A government statement on pre-charge bail reforms has revealed the scale of concern over legislation that has left thousands of suspects languishing while 'released under investigation'. 

Justice minister Alex Chalk said more than 1,000 responses have been submitted to a Home Office consultation on pre-charge bail laws, which closed in May following a coronavirus-related extension. Chalk was responding to a written parliamentary question from shadow legal aid minister Karl Turner about the consultation.

Pre-charge bail allows police to release a suspect from custody, usually subject to conditions, while officers continue their investigation or await a charging decision. Unlike bail, there are no time limits for release under investigation (RUI). Police figures show that since a 28-day time limit for police bail was introduced in 2017, the number of suspects on bail has dropped dramatically. By contrast, the number of suspects released under investigation - including lengthy spells for some - has risen sharply.

The Home Office decided to review pre-charge bail amid concern that it is not always being used where appropriate to protect victims, investigations are taking longer to conclude and that this has had adverse impacts on the courts.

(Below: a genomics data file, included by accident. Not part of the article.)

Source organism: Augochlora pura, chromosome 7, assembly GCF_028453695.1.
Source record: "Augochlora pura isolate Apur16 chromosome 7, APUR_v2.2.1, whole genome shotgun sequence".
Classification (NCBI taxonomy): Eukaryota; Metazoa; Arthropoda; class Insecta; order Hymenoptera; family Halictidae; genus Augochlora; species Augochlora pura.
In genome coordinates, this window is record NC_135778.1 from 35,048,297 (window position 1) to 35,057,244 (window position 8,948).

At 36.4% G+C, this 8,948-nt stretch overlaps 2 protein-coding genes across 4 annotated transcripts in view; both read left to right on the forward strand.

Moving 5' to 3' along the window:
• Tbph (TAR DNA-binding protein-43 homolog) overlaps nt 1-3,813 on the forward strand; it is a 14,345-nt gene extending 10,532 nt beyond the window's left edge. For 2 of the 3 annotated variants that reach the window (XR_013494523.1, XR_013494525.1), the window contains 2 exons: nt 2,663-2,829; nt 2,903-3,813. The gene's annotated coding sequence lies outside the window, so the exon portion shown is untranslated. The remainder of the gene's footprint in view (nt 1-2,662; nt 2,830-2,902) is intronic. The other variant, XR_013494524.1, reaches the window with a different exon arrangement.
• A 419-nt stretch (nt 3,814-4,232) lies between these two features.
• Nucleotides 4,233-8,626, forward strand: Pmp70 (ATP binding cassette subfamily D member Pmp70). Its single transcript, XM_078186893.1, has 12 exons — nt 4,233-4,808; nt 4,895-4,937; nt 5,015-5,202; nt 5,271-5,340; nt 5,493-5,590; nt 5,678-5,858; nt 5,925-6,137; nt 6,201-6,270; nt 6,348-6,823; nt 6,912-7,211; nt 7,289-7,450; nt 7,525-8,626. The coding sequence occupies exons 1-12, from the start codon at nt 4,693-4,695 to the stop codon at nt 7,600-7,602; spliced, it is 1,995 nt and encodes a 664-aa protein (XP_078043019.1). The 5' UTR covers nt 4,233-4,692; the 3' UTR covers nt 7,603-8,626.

Turner asked what assessment has been made of the effect of the 2017 reforms on criminal defence solicitors.

Chalk said that police must apply to a magistrate to extend pre-charge bail beyond three months. The Legal Aid Agency amended the 2017 standard crime contract to ensure legal aid was available for defendants in these new court proceedings. Legal aid contracts were also amended to allow providers to submit a payment claim within one month of being notified of an RUI. The claim can be reopened at a later date if the police investigation continues and further work is done.

Chalk said: ‘This amendment was in response to concern from defence practitioner bodies that any delays in investigations could delay the point at which they can apply for payment for work done on legal aid cases.’